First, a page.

Go Dad Go!

A self-important blog about riding bikes, raising kids and the all-too-rare nexus of these two pursuits.

Wednesday, August 03, 2011

All Goes as Planned: Final Recap

Hello friends,

It may be fair to say that drugs saved baseball. After a strike-shortened season, and as the national pastime’s popularity was waning, three hitters – McGwire, Sosa and Griffey – spent much of the summer of 1998 belting home runs like no one had ever seen. Soon the relatively svelte Griffey dropped off the pace, and the Popeye-forearmed McGwire and Sosa – whom we now know were using steroids – took the nation for a thrilling ride; heck, even I got caught up in it, and in July. The back-and-forth competition, and then McGwire’s breaking the record provided a summer-long distraction, and the frequency and power with which they hit their homers captivated many of us. On the massively muscled (even I’m not gauche enough to add “hairy”) backs of two PED users rode baseball’s esteem, and soon many of us were baseball fans again.

When the truth came out about McGwire, Sosa, Clemens and many others, some sort of emotional statute of limitations had elapsed, and we held it only against them, not the sport; I never heard someone suggest that baseball is “dirty.” But I’ve heard that term applied to cycling many times, and recently. Perhaps ironically, EPO use came into public view that same summer, with l’Affaire Festina, so it may be that, at least for Americans, Lance Armstrong’s subsequent victories saved cycling – though that is likely also ironic. So I’ll suggest that this Tour, which many are calling the cleanest in years, saved cycling.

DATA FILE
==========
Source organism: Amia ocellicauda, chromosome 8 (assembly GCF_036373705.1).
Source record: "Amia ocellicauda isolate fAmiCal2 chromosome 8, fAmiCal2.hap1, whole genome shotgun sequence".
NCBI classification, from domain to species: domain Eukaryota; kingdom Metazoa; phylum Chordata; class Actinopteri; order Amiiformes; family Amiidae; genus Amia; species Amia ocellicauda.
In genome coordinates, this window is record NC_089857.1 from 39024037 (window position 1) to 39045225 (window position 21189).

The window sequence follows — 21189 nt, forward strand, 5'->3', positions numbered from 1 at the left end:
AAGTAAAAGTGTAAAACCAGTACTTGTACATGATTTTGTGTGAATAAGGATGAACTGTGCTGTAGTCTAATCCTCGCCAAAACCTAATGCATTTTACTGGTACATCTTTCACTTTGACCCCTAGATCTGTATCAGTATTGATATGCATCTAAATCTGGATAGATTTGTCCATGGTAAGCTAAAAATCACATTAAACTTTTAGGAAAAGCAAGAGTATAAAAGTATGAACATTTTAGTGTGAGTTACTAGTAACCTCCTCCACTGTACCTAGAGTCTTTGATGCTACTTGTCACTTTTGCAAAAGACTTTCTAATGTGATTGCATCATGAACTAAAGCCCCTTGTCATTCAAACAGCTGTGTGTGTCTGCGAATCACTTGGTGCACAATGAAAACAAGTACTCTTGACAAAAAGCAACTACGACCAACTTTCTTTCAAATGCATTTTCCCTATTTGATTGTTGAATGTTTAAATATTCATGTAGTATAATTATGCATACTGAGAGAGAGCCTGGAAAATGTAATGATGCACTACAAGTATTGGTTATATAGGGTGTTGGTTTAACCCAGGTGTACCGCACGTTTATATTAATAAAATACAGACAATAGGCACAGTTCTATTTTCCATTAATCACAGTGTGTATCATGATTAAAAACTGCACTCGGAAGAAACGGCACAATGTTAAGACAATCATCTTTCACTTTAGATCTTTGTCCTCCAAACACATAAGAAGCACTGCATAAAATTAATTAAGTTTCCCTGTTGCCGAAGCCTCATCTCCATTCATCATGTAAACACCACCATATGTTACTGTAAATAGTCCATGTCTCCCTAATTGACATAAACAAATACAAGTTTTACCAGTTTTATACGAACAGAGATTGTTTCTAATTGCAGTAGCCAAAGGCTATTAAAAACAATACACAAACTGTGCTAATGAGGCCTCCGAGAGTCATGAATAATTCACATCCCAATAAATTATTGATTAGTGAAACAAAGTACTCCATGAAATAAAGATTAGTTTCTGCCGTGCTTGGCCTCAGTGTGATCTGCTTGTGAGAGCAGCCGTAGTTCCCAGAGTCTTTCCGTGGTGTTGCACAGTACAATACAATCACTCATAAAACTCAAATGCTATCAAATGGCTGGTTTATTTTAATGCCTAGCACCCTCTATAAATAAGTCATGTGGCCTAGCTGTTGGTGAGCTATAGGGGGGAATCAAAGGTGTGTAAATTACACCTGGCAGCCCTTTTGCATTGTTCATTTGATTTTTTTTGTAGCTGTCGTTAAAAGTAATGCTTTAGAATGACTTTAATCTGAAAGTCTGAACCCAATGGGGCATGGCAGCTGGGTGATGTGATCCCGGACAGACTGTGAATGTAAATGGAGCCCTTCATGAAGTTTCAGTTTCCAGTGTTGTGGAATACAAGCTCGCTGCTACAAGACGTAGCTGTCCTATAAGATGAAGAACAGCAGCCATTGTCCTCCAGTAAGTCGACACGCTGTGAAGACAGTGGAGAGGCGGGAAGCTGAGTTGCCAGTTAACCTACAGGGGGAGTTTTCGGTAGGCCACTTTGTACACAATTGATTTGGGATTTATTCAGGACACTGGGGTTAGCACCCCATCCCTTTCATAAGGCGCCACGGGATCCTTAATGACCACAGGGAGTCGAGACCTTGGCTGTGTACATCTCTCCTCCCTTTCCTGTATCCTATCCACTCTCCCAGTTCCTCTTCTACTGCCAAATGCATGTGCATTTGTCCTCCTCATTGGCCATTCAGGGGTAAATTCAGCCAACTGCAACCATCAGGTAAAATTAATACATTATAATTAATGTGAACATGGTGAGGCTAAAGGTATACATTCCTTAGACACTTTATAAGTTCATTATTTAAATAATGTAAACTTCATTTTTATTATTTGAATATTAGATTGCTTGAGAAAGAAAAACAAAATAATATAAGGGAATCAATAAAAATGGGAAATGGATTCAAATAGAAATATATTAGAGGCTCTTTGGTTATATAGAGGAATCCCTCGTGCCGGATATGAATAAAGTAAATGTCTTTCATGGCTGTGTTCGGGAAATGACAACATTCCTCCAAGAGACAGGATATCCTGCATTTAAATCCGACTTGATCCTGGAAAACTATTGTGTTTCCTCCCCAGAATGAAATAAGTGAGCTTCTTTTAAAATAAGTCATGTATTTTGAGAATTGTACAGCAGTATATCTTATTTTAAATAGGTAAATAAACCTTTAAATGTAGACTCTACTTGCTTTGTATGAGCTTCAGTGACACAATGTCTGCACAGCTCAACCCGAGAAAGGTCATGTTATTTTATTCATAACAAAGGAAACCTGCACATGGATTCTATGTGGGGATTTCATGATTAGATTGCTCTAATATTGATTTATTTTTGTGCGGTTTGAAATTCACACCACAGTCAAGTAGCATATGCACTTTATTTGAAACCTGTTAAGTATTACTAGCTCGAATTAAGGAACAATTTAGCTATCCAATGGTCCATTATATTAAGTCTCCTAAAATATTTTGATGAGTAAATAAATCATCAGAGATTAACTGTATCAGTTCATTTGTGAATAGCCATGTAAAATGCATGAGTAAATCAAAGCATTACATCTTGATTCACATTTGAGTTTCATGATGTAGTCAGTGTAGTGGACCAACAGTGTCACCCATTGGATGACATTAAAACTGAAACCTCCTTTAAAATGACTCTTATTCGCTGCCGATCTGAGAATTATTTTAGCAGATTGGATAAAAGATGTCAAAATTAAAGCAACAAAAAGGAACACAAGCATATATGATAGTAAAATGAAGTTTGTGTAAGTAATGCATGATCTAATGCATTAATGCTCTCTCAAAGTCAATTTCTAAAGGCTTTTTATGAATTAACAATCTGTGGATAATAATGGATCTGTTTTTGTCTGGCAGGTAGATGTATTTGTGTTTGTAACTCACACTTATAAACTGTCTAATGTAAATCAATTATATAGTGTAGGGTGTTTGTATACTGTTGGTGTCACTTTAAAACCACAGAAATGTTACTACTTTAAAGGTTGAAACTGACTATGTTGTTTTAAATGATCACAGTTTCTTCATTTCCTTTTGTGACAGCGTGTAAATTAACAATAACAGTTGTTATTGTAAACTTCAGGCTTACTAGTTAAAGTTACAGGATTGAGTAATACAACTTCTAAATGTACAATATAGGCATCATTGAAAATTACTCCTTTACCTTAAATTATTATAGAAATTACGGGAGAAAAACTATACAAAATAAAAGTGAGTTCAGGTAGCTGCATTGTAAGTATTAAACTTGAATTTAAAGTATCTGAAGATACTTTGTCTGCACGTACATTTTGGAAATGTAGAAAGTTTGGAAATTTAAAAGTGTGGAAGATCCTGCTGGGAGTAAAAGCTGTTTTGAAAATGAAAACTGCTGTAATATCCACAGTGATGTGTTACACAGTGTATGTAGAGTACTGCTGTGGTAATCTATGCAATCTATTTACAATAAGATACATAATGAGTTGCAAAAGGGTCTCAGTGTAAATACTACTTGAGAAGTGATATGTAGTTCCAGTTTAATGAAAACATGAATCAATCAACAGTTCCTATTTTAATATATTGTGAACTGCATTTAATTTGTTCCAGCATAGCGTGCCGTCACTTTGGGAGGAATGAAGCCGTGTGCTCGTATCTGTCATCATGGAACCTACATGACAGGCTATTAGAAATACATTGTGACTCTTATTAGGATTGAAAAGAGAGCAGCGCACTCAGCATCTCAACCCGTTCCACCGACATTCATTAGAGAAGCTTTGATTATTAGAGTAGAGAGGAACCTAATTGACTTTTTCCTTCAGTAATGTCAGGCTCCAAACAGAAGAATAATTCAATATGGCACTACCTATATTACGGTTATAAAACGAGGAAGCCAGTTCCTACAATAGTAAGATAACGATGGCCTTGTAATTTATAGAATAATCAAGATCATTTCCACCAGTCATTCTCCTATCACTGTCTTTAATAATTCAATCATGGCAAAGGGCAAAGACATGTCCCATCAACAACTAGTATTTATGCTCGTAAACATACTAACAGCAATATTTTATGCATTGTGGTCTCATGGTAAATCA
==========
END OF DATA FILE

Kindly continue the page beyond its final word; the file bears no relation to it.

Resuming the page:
Not just because we went for 23 days with just one positive drug test (damn you, Kolobnev!), but because if PEDs saved baseball by making it more exciting, their lack made this Tour a delight to watch. Whether for a dearth of drugs or a variety of other reasons, this year’s winners relied on guts and guile, savvy and strategy, and as a result this was – I’ll say it again – one of the best Tours I can remember watching. Nothing will ever beat LeMond’s final-stage, comeback-capping-a-comeback, 8-second win in 1989, and 2003 is a personal favorite for the oh-my-gosh-can-you-believe-that-just-happened moments involving melting pavement, a grassy field, a musette bag and a time trial in the pouring rain. But for stage-in, stage-out captivation, I’ll remember 2011 for a long time. Garmin Cervelo’s hair’s-breadth TTT win, first-week-last-minute uphill attacks by GC contenders, Johnny Hoogerland, the Norwegian Power Couple of Edvald Boasson Hagen and Thor Hushovd, Voeckler’s remarkable run in Yellow, his teammate’s unlikely win at Alpe d’Huez, Schleck’s attack…Would you like me to go on?

And that’s without even mentioning Cadel Evans. He’s the first winner from Down Under, and thus tomorrow no one in Australia will go to work. He’s a worthy winner, worthy for his determination to grab seconds wherever he could starting with the very first stage; for his assiduous, often lonely vigilance through the Pyrenees and especially the Alps; for the classy way in which he thanked his entire team (including the guys who drive the buses) for supporting him throughout the Tour; and of course for taking the Yellow Jersey in the penultimate stage with a masterful time trial, nearly winning not only the Tour, but the stage itself. A couple of years ago he was a guy who couldn’t control his emotions, keep his comments tactful or take the big win, but ever since he won the World Championships in 2009, he’s seemed at ease, and confident, and he’s ridden with – one more time -- panache; his Tour win caps it all off.